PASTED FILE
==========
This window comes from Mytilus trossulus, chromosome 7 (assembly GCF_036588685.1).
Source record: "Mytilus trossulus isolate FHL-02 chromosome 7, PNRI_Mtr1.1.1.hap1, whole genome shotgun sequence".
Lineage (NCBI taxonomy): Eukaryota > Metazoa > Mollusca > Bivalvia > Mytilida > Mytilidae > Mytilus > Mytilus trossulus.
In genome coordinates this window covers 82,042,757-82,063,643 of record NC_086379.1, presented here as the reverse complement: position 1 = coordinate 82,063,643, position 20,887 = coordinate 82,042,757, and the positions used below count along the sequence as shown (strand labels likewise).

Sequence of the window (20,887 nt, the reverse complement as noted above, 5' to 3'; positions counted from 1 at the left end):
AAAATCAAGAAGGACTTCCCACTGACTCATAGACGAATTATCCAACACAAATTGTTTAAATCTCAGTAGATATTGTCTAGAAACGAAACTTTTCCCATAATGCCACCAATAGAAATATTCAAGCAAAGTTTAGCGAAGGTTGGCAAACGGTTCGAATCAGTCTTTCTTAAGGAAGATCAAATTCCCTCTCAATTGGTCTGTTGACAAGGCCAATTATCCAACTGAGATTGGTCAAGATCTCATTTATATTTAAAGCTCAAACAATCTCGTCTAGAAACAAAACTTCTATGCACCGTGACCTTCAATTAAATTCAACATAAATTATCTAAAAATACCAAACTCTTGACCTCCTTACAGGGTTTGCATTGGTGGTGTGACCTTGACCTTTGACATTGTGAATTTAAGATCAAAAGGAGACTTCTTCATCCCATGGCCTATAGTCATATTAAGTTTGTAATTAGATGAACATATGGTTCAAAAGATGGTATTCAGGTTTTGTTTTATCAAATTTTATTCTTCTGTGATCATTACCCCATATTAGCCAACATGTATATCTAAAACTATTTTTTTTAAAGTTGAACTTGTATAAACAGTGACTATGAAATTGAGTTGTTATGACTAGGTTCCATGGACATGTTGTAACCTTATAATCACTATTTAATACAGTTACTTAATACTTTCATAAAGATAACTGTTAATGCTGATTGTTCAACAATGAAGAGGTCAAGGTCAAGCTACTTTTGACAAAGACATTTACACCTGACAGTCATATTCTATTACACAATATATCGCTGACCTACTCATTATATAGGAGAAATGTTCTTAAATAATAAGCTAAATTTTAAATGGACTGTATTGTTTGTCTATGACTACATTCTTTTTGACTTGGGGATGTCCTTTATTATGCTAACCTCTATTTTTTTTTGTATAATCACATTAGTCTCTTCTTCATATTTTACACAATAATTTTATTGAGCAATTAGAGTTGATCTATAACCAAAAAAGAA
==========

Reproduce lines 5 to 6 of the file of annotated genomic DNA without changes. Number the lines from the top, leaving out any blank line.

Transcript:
Sequence of the window (20,887 nt, the reverse complement as noted above, 5' to 3'; positions counted from 1 at the left end):
AAAATCAAGAAGGACTTCCCACTGACTCATAGACGAATTATCCAACACAAATTGTTTAAATCTCAGTAGATATTGTCTAGAAACGAAACTTTTCCCATAATGCCACCAATAGAAATATTCAAGCAAAGTTTAGCGAAGGTTGGCAAACGGTTCGAATCAGTCTTTCTTAAGGAAGATCAAATTCCCTCTCAATTGGTCTGTTGACAAGGCCAATTATCCAACTGAGATTGGTCAAGATCTCATTTATATTTAAAGCTCAAACAATCTCGTCTAGAAACAAAACTTCTATGCACCGTGACCTTCAATTAAATTCAACATAAATTATCTAAAAATACCAAACTCTTGACCTCCTTACAGGGTTTGCATTGGTGGTGTGACCTTGACCTTTGACATTGTGAATTTAAGATCAAAAGGAGACTTCTTCATCCCATGGCCTATAGTCATATTAAGTTTGTAATTAGATGAACATATGGTTCAAAAGATGGTATTCAGGTTTTGTTTTATCAAATTTTATTCTTCTGTGATCATTACCCCATATTAGCCAACATGTATATCTAAAACTATTTTTTTTAAAGTTGAACTTGTATAAACAGTGACTATGAAATTGAGTTGTTATGACTAGGTTCCATGGACATGTTGTAACCTTATAATCACTATTTAATACAGTTACTTAATACTTTCATAAAGATAACTGTTAATGCTGATTGTTCAACAATGAAGAGGTCAAGGTCAAGCTACTTTTGACAAAGACATTTACACCTGACAGTCATATTCTATTACACAATATATCGCTGACCTACTCATTATATAGGAGAAATGTTCTTAAATAATAAGCTAAATTTTAAATGGACTGTATTGTTTGTCTATGACTACATTCTTTTTGACTTGGGGATGTCCTTTATTATGCTAACCTCTATTTTTTTTTGTATAATCACATTAGTCTCTTCTTCATATTTTACACAATAATTTTATTGAGCAATTAGAGTTGATCTATAACCAAAAAAGAA